There is talk in the Labour Party of disciplining some MPs for ‘bringing the party into disrepute’. Ironically, this was the charge used to expel socialist MPs Dave Nellist and Terry Fields in the 1990s. Their ‘crime’ was standing up in the interests of the working class, including only taking the average workers’ wage. Their expulsion marked a qualitative step towards Labour becoming the party it is today, a party that stands in the interests of big business, and as Helena Kennedy QC said in The Guardian, where MPs “rubbed shoulders with the banking classes and bought into the culture of greed.”

Even if a handful of the worst offenders are expelled from the Labour Party, it will still be ‘too little too late’. This crisis is going to rumble on. The Labour Party is suffering most – some opinion polls suggest it could even come fourth in the European Elections – behind UKIP. Desperate to cling to power, Brown will try to avoid calling a general election before next May, but he could be forced to. However, all three establishment parties have been undermined, as has British ‘parliamentary democracy’ itself. This is a profound crisis for British capitalism. Confidence in the institutions through which it rules is at an historic low.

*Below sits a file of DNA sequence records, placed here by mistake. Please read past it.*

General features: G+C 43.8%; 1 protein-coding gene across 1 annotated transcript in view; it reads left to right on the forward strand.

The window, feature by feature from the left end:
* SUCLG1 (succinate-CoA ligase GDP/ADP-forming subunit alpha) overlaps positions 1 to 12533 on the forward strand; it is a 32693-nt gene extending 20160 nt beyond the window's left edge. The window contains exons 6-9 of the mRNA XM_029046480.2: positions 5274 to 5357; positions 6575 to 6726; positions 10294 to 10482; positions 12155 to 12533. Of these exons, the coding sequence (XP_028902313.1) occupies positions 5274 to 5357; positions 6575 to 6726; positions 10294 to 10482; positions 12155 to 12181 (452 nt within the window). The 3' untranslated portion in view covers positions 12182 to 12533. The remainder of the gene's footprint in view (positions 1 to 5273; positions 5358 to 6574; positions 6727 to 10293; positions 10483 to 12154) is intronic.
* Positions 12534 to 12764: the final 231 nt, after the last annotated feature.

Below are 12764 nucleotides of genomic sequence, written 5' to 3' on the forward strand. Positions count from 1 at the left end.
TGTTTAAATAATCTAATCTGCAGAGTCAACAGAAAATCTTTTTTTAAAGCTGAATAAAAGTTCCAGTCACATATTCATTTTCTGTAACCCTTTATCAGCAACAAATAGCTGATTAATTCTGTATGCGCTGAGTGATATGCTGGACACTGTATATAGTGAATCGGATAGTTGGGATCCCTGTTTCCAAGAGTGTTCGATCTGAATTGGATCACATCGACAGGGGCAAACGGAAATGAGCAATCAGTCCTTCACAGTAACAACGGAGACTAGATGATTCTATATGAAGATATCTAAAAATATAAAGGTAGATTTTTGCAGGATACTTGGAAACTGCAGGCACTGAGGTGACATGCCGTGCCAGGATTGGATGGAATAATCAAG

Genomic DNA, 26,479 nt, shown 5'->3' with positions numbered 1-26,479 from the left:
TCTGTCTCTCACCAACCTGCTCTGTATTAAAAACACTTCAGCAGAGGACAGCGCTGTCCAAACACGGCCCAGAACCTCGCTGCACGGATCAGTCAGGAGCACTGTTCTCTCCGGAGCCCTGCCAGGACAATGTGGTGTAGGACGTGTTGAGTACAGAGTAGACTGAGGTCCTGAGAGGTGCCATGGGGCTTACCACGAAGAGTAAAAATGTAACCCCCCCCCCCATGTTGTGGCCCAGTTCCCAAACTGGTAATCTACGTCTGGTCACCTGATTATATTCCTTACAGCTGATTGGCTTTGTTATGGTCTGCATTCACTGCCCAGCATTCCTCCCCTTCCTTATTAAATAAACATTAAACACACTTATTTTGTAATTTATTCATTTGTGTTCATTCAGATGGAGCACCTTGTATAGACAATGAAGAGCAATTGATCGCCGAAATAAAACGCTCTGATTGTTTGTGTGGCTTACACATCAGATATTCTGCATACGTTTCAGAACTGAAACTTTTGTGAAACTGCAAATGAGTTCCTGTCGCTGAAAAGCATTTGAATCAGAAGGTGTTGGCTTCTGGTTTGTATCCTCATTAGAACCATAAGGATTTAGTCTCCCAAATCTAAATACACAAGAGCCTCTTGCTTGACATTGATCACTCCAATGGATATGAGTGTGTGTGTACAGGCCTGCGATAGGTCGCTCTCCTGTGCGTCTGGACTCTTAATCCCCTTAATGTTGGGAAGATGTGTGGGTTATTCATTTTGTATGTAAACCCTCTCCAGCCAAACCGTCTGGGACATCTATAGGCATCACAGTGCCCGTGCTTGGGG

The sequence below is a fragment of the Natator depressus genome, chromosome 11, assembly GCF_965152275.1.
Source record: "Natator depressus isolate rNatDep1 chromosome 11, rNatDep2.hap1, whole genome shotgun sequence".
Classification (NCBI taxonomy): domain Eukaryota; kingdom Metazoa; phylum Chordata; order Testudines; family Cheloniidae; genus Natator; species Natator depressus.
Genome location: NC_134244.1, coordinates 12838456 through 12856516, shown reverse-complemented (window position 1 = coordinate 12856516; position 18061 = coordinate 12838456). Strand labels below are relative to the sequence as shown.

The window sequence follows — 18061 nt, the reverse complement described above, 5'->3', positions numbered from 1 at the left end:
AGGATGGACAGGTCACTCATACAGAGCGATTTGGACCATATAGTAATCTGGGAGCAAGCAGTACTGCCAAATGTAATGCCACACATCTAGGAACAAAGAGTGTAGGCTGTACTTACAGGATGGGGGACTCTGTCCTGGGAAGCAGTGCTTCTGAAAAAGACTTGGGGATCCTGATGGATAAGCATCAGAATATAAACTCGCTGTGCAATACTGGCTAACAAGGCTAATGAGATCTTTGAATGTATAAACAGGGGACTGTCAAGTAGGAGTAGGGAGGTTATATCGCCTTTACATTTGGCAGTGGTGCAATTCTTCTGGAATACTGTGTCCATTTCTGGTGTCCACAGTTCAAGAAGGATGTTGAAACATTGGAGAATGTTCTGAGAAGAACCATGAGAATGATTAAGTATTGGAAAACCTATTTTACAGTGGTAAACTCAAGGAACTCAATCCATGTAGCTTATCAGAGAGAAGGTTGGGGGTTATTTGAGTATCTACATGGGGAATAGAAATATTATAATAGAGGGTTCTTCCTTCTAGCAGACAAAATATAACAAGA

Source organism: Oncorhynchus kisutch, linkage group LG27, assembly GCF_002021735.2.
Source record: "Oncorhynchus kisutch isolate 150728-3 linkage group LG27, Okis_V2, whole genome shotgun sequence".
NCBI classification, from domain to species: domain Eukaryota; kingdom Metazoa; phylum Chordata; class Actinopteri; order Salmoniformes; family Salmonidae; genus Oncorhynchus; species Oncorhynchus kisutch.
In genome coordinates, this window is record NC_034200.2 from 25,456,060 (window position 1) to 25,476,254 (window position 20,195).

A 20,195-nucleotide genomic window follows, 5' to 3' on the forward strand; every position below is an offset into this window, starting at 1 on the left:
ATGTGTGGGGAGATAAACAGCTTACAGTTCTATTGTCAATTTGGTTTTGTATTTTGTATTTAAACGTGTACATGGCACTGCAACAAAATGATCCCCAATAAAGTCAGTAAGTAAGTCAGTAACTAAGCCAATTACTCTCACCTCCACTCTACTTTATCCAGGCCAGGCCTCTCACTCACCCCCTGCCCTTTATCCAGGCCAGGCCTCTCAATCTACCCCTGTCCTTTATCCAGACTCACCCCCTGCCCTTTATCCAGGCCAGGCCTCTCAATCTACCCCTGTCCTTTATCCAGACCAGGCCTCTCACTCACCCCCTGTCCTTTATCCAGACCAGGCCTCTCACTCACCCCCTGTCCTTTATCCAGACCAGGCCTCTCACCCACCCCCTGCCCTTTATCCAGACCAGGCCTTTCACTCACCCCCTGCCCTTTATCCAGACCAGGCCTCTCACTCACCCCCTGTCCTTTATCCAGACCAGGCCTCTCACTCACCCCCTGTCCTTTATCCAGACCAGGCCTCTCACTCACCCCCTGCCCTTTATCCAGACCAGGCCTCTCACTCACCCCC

There is a comparison to be drawn with ‘mani pulite’, the ‘clean hands’ scandal in Italy in the early 1990s. As a result of the unveiling of the all-pervading corruption in Italian politics, the whole electoral system was changed. All four of the parties in government when the crisis broke were destroyed by it, and have since disappeared.

In Britain today the leaders of all three establishment parties fear that they could face a similar fate.

If a mass workers’ party existed in Britain today, with elected representatives living on the average wage of a worker, it would be able to act to channel the wave of anger that is breaking over the capitalist parties and use it to push forward workers’ interests.

Such a party would need to raise democratic demands, including:

  • No MP to receive more than the average wage of a skilled worker.